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During this year’s virtual Rendez-vous Canada event, “The question on everyone’s mind is, ‘When is the border going to reopen?’” says Marsha Walden, president and CEO of Destination Canada, “and no one knows for sure. That decision, along with others, will depend on a host of factors including the conditions the country sets on the returning residents. We’ve made enormous progress in Canada, and we have among the highest levels of vaccination willingness in the world. Health officials have announced that once 75 percent of eligible Canadians have been treated with one shot, and 20 percent are fully vaccinated, we’ll start to gradually see COVID-19 restrictions ease countrywide. And many parts of the country are already on track to achieve this milestone by July 1. Come fall, if 75 percent of eligible Canadians are fully vaccinated—Destination Canada’s recent model, which considers current vaccination supply and rollout rates, along with other data—forecasts that the fall is likely the earliest we will see borders start to reopen.

“We are looking at scenarios where borders reopening can be staggered, first reopening to countries like the U.S. or the U.K., or those in the EU,” adds Walden.

“Another area we are looking at very closely is vaccination passports, and Canada is working with international partners to develop a standardized vaccine certification,” says Walden. “Decisions around this, as well as the rollout, and proof of vaccination will impact our sector’s recovery tremendously and the overall experience that travelers and our guests will have.”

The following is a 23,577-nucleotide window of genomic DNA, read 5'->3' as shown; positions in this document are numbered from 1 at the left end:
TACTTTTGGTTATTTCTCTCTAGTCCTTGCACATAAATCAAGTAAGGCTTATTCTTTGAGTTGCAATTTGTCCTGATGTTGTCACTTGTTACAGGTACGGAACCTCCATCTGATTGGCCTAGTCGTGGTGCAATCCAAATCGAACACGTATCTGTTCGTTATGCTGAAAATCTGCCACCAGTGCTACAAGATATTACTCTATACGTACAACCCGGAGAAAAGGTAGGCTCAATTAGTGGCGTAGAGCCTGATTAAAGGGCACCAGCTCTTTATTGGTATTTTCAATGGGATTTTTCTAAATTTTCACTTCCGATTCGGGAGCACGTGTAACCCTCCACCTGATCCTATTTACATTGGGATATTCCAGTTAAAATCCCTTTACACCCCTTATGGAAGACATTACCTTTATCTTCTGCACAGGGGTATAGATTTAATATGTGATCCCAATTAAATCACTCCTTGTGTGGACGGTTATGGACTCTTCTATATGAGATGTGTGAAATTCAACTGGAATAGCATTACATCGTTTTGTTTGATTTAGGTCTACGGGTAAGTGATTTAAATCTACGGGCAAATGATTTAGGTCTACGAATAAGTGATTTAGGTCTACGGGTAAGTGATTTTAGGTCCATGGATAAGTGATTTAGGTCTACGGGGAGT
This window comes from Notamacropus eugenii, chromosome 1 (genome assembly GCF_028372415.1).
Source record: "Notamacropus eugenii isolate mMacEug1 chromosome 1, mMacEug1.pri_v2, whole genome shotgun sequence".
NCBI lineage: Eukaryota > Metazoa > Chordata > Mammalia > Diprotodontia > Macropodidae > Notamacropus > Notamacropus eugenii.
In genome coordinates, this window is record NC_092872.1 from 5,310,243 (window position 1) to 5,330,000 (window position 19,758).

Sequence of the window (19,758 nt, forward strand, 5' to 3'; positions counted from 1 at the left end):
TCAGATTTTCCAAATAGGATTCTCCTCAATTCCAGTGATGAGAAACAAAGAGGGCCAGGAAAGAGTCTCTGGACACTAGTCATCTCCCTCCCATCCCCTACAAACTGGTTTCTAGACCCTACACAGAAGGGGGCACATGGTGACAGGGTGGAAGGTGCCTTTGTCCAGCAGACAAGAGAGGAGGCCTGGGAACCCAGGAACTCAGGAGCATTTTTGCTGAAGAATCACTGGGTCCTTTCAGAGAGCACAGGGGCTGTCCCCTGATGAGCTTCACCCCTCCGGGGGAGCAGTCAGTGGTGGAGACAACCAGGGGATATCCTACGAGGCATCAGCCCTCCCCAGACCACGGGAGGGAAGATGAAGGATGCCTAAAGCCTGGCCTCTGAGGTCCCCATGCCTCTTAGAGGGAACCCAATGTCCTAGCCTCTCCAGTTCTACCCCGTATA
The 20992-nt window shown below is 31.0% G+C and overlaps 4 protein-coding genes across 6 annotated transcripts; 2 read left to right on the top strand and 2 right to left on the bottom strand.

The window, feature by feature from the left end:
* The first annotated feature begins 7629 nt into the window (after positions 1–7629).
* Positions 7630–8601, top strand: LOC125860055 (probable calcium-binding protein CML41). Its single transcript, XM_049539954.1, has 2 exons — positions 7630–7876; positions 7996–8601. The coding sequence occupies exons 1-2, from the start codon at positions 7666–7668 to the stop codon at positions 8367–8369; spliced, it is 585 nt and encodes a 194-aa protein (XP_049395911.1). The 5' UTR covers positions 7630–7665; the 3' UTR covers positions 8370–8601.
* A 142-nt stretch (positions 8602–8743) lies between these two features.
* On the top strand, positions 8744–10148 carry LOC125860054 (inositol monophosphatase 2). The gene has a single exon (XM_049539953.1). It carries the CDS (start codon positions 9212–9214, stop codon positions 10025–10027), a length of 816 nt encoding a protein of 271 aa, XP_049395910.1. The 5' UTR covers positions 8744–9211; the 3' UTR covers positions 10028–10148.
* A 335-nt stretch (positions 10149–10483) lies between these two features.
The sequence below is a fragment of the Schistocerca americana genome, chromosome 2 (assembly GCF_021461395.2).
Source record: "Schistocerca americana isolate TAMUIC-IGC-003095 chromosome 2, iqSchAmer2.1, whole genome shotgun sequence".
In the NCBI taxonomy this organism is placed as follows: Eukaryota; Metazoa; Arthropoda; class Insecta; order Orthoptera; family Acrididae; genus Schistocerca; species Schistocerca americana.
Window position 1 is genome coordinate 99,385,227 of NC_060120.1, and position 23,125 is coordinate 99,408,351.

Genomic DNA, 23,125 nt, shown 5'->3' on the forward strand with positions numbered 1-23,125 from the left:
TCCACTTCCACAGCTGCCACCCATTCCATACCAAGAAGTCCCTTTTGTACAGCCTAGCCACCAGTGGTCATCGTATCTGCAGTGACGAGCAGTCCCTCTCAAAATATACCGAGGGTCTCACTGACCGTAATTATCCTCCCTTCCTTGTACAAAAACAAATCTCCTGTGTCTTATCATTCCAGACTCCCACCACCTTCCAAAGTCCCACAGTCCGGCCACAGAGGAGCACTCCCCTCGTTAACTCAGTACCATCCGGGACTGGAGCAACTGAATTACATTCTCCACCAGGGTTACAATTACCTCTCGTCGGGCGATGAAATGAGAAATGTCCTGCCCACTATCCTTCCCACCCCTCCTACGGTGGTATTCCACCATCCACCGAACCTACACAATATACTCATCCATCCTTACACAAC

For the past year, Beth Potter, president and CEO of Tourism Industry Association of Canada (TIAC), has been advocating for the industry with the provincial and federal governments, as well as working closely with the World Travel and Tourism Council participating as a member of their COVID-19 task force.

“As we emerge from this pandemic and return to travel, it will be important that Canada’s policies and processes around travel align with global initiatives to ensure a seamless experience for all travelers,” says Potter.

“Marsha touched on vaccination rates and the importance of milestones to be reached in order to reopen the tourism economy,” adds Potter. “These milestones are crucial for the industry to understand. We need time to plan and forecast, time to market, book, retrain, and rehire. We know that proof of vaccination will need to become common part of travel documentation moving forward. And our efforts at TIAC are to lead the conversations on ensuring a national approach. We are working to make sure there’s one seamless system across Canada.”

She adds that, “Travel can not be limited to only those who have been vaccinated, so testing and contact tracing will have to be part of the system. TIAC is also looking to lead the way in changing the current narrative on behalf of the sector. We need public and consumer confidence to understand that once restrictions are lifted, our businesses are prepared to offer experiences following all the necessary health and hygiene protocols.”

One of those experiences that makes Canada stand out, are indigenous experiences.

Carving a totem pole in British Columbia. Travelers can explore a variety of indigenous experiences in Canada. (Photo courtesy of Destination Canada.)

“Pre-COVID, indigenous tourism was growing, fueled by international interest,” says Keith Henry, president & CEO of the Indigenous Tourism Association of Canada.The world was seeking new experiences throughout Canada, and indigenous tourism was one of the most effective experiences to add to any destination experience. We have work to rebuild these trade partnerships, travel agencies, and to help our businesses return to feasible stability.

“ITAC will be launching a new 365 campaign in partnership with Destination Canada,” adds Henry. “We’re building on a new marketing brand, and the implementation of the concept, ‘Original, Original’—genuine indigenous experiences. This will be an important opportunity for partners to support indigenous tourism and a new platform to rebuild from. The fact is that COVID-19 has reshaped our industry, I believe there’s renewed importance for our collective partnerships to work together as we rebuild.”

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